Henry David Thoreau (1817 – 1862)
Social reformer, naturalist, philosopher, transcendentalist and scientist who believed that the secret of successful living was to focus on the spiritual rather than material concerns.
Some people aren’t suitable for vision correction surgery. Telling people not to have surgery and to keep their glasses & contact lenses is more difficult than offering them LASIK or lens implants.
This surgery is seldom needed but often wanted. If there aren’t sufficient benefits, the risks are too high or someone expects too much from the technology then a good surgeon will refuse to treat and recommend glasses.
Mark Wevill is honoured to have been invited to write a chapter on cataracts once again for the 5th edition of the 1500 page Yanoff & Duker reference textbook used by eye surgeons around the world. Over 250 other authors have been invited to contribute. Thankfully the days of one author writing an entire reference text are over! Click here to read a previous edition of the chapter in Yanoff & Duker.
Please find below PDF to read latest edition, edited by Mark wevill.
Published this week: The Dalai Lama and Archbishop Tutu's discussion of true joy is recorded in "The book of joy". Despite their histories of hardships – or possibly because of them – they are two joyful people who share their thoughts on happiness that is not dependent on circumstances in a changing world. Its how they see, not what they see, that makes the difference.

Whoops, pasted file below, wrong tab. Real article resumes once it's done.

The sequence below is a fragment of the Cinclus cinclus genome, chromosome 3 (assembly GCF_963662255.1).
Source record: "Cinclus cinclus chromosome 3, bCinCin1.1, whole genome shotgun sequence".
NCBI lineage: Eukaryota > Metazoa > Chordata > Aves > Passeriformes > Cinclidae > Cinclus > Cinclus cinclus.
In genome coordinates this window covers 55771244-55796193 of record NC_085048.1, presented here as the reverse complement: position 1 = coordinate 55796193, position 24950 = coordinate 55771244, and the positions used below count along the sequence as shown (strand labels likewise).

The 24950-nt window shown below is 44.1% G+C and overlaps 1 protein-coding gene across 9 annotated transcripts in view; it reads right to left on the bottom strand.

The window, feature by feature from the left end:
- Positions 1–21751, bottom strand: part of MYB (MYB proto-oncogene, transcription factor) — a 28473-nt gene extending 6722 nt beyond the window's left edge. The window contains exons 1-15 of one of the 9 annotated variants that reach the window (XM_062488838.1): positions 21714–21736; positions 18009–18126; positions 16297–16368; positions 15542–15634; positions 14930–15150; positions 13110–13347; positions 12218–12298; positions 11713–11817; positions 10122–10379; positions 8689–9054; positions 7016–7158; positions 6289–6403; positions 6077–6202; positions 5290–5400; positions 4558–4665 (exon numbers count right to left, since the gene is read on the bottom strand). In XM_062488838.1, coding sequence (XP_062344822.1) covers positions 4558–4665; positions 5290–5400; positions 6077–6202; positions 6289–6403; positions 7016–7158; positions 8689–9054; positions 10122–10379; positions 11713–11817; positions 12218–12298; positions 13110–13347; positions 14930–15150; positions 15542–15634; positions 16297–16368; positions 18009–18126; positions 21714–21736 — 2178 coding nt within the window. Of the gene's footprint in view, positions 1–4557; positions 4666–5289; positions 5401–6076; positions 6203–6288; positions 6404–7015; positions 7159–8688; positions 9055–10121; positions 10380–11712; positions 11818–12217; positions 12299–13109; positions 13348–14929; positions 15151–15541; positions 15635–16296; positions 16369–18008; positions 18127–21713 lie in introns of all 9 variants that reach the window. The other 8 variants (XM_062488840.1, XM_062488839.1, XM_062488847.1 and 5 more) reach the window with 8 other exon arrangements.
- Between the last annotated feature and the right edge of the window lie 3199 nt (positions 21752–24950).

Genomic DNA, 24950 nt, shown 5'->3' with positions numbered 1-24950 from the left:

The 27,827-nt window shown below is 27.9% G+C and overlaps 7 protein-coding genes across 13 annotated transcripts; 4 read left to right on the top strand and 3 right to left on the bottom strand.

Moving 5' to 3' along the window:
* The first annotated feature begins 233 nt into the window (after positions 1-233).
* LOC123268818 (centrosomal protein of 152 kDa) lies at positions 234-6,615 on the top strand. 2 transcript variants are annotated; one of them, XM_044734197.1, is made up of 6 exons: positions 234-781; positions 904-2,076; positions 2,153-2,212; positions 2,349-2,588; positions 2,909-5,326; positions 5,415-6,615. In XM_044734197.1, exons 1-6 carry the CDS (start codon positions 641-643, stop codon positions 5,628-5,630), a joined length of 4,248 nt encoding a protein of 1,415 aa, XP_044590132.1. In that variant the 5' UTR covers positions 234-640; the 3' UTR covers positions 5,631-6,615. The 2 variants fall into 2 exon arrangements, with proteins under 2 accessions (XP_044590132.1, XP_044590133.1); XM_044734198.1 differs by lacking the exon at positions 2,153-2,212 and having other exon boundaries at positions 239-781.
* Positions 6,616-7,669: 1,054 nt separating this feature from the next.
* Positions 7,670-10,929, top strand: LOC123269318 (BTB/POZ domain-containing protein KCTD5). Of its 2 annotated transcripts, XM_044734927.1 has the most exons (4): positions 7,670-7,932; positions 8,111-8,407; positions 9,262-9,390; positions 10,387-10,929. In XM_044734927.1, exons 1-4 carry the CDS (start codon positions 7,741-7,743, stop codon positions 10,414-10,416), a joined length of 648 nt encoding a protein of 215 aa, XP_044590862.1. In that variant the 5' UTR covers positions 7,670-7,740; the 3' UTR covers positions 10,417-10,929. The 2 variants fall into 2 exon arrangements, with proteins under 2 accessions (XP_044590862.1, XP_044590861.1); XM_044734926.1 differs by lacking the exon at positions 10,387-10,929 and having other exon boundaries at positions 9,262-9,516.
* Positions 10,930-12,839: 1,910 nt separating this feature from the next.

Attila is fit, trains hard and looks good with the perfect six pack for men's deodorant advertisements. But he can't compete in body building competitions in glasses. He also loves his retro, steel fixie (fixed wheel) bicycle, but glasses and fixies aren't a good mix either. He wanted to look good AND to see well.
After LASIK he says his vision is "fantastic", he's safer on his bike and he's got his mojo back.
Click to hear more about Attila's mojo and the difference LASIK has made. We don't think it's the LASIK that gets the ladies attention though!
Just returned from the European Society of Cataract & Refractive Surgery congress in Copenhagen. The sun was out and Copenhagen was beautiful. But more importantly, there were fantastic new developments and technologies to share and see with over 5000 other eye surgeon colleagues.
The government can't provide top notch, free and prompt healthcare with the current budget.
So, junior doctors, nurses and others are being told to do more for less in the NHS. So, health professionals are leaving the NHS for the private sector, leaving the country or leaving the profession. So the NHS pays private sector staff to work in NHS hospitals or pays private hospitals to do operations (especially cataracts). So the government tells the NHS not to spend the precious budget on private hospitals and staff. It's a lose-lose dilemma.
So what is going to happen? Either we accept that we won't be getting top notch, free and prompt healthcare or taxes have to increase or we will have to pay for the NHS services we use or we pay privately for healthcare ourselves. It's simple household budgeting: If we don't pay for it somehow, we can't have it.
Heather wrote: "... I stepped into the 15.1 degree Atlantic Ocean at Stroove Beach, with the vast Foyle River to my right, the Innishowen headline to my left and in front, pretty much just horizon as far as the eye could see, other than a slim line where I knew Port Stewart was roughly straight ahead ..."
And we're so pleased that you could see across the bay and that you made it. And congratulations on raising nearly £4000 (to date) for Outdoor Recreation NI & The Royal National Lifeboat Institute (RNLI). To donate, visit Virgin Money Giving.
Read more in Heather's blog about her laser eye surgery: www.swimforportstewart.com/swimblog/an-honest-account-of-eye-laser-surgery